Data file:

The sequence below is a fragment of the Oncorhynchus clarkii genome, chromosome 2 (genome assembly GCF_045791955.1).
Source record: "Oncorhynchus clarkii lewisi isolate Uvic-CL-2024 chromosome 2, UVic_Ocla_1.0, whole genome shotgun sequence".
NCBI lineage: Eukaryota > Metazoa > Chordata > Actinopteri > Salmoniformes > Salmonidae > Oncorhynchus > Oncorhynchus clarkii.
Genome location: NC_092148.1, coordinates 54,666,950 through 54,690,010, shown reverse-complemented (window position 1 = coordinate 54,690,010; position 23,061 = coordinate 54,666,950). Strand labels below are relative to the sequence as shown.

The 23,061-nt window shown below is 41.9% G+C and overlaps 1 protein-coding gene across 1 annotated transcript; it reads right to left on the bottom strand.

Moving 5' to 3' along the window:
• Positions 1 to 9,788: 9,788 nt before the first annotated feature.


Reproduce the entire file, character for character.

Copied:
The sequence below is a fragment of the Oncorhynchus clarkii genome, chromosome 2 (genome assembly GCF_045791955.1).
Source record: "Oncorhynchus clarkii lewisi isolate Uvic-CL-2024 chromosome 2, UVic_Ocla_1.0, whole genome shotgun sequence".
NCBI lineage: Eukaryota > Metazoa > Chordata > Actinopteri > Salmoniformes > Salmonidae > Oncorhynchus > Oncorhynchus clarkii.
Genome location: NC_092148.1, coordinates 54,666,950 through 54,690,010, shown reverse-complemented (window position 1 = coordinate 54,690,010; position 23,061 = coordinate 54,666,950). Strand labels below are relative to the sequence as shown.

The 23,061-nt window shown below is 41.9% G+C and overlaps 1 protein-coding gene across 1 annotated transcript; it reads right to left on the bottom strand.

Moving 5' to 3' along the window:
• Positions 1 to 9,788: 9,788 nt before the first annotated feature.